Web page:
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Please help!

Discussion in 'Primary' started by Lara mfl 05, Mar 4, 2011.

  1. Lara mfl 05

    Lara mfl 05 Star commenter

    Yes, Primary school applications are up whilst secondary ones are down.
    There are many students who have completed their courses who have still not found jobs 3 years after qualifying. Just read some of the posts on Unemployed teachers, Student & Jobseeker's forums!
    Getting into Primary School teaching IS tough these days!
    So you have to decide-is it that you want to teach so badly, you're prepared for all the heartache of studying & possibly qualifying with no job at the end of it?
    In which case you have to try, as you'll be unhappy unless you did it.
    But if the answer is no, you might want to postpone the idea for a few years until the job market for Primary teachers is a little less competitive. Remember too the government is in the process of changing rules on retirement & many teachers who thought they could retire are going to have to work until they're 65/ 66 /67!
  2. I don't have a degree unfortunately, getting into uni is so difficult now. I will keep trying though if not I will have to find another route to go down.
  3. You'd think that because education is so important now they would bend the rules a bit, thank you for the advice!
  4. Lara mfl 05

    Lara mfl 05 Star commenter

    You're not falling for that government hype bout there being a teacher shortage are you? This may be true of Secondary-though I'm not convinced of that, BUT it is definitely true that there is a surplus of trained Primary teachers at present.
    How could they 'bend the rules'?
  5. They could expand the amount of students doing a teaching degree or actually give people like me a chance. I've been doing voluntary work in a local primary school for a year and a lot of people doing the course don't have much experience under their belts.
    They only want A grade students now, which is fair enough but when there are people that don't have A's that are willing to make sacrifices and put in the hard work - that is what annoys me.
  6. DFC

    DFC New commenter

    Have you considered the Open University?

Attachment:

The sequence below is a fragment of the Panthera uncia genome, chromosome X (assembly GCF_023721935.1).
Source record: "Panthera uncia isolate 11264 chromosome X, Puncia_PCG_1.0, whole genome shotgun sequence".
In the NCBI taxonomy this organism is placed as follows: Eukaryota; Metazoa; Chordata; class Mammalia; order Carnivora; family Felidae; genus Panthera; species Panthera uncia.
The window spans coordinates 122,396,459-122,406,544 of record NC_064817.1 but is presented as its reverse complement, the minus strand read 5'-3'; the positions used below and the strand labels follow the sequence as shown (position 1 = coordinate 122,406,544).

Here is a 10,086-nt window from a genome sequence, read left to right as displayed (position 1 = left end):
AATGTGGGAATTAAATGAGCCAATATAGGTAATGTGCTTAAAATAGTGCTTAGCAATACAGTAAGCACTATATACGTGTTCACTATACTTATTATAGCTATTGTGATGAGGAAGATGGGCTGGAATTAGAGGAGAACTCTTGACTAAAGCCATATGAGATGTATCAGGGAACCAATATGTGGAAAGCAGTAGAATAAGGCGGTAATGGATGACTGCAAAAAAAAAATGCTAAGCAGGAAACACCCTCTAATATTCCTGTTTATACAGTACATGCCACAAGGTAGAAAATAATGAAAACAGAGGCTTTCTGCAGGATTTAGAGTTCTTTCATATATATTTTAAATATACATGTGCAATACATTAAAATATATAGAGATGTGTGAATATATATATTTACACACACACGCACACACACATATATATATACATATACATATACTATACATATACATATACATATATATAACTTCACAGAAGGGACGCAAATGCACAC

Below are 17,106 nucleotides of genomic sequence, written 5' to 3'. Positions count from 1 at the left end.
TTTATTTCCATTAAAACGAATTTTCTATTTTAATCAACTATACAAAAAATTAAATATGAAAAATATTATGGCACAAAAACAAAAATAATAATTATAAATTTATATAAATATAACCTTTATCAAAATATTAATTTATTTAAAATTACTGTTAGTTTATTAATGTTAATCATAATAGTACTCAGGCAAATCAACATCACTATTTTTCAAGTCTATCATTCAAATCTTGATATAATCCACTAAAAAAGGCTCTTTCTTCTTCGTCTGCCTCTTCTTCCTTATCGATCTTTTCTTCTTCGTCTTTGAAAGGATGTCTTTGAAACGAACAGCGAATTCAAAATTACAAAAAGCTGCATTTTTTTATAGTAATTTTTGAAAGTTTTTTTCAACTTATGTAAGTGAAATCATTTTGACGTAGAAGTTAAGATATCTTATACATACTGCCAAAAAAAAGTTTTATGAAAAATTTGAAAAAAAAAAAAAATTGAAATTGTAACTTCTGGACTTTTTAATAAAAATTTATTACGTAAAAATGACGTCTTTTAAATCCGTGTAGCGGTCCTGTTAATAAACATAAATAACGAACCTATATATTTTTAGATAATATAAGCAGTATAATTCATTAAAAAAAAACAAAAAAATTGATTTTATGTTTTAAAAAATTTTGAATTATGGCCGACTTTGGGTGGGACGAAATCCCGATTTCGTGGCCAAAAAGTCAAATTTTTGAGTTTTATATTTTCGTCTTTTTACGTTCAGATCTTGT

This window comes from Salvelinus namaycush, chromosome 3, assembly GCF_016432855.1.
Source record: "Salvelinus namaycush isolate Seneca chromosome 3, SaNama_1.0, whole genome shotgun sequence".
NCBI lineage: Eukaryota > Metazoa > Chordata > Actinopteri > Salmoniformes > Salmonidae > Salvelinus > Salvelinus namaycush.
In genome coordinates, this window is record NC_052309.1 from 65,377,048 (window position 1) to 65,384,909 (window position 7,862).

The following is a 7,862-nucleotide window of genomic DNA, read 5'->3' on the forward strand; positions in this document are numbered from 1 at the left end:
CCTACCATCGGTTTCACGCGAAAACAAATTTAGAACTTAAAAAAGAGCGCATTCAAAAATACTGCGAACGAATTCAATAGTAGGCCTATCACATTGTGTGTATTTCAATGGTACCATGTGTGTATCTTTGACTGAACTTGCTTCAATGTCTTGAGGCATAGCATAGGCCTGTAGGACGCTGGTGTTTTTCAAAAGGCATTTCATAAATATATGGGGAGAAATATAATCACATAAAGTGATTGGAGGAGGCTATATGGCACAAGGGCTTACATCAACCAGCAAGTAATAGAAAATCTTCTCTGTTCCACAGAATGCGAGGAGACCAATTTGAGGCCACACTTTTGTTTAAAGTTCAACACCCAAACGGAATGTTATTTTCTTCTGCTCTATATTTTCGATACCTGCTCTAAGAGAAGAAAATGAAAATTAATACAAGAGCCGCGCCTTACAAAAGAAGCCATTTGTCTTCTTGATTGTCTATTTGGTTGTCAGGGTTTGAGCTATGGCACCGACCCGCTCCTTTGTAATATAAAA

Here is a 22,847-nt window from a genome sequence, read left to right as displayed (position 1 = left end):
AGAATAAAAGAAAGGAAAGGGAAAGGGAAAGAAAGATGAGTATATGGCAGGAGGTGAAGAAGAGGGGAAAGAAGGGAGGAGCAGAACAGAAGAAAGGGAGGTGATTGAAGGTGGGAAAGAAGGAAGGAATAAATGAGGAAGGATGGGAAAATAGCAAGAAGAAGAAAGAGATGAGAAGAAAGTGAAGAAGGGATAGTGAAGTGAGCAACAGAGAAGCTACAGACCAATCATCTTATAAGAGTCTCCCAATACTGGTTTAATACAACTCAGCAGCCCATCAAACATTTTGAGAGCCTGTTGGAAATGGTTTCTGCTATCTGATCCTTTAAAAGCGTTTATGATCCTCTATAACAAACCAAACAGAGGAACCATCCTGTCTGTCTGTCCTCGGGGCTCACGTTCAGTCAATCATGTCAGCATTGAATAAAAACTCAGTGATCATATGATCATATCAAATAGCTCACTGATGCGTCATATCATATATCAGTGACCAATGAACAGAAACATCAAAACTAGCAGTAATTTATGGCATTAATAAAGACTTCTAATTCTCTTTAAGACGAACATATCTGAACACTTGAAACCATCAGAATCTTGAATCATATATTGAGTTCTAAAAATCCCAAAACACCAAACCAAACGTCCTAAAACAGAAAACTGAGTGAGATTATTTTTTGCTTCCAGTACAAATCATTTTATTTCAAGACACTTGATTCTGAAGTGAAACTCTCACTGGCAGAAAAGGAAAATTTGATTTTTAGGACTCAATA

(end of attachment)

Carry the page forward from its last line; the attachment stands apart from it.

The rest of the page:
7. Msz

    Msz Established commenter

    You need a degree before you can do a PGCE so that route isn't an option I'm afraid.
    but there are no jobs for those already qualified so creating more unemployed teachers doesn'r seem to be a good idea does it...

  8. What chance would they be giving you though? There are far too many primary teachers compared to the number of jobs. What would be the point in training even more than that?
  9. ilovesooty

    ilovesooty Star commenter

    I'm afraid I agree with the posters above. There are many, many teachers, with degrees, far better qualified than you are who can't get work - some of them three years after qualifying. Why should they "bend the rules"?
  10. Reading the OP again.....you don't have a degree. Applying for a PGCE is actually wasting your time!
  11. I'm an A grade student, with an education degree, I've been teaching a full time table for two years (whole class PPA cover) and I've been class sharing with the deputy head for a day and a half each week. I coordinate a subject, run 2 after school clubs and one of my lessons was recently observed as 'outstanding' by ofsted. I can't get on a PGCE either! [​IMG]

    Just wanted to let you know how tough it really is!
  12. minnieminx

    minnieminx New commenter

    I'd be appalled if they lowered entry standards in order to train more teachers. The country doesn't need more primary teachers, it actually needs fewer.

    If you can't get on a course, look at why you haven't and address those issues. If people with less experience than you are getting on then look at what else might be wrong. Yes the profession does want highly intelligent teachers (not necessarily A grade, but certainly educated) and rightly so.
  13. minnieminx

    minnieminx New commenter

    Meant to write, you could try getting a post as a TA and then doing a part time programme to train.

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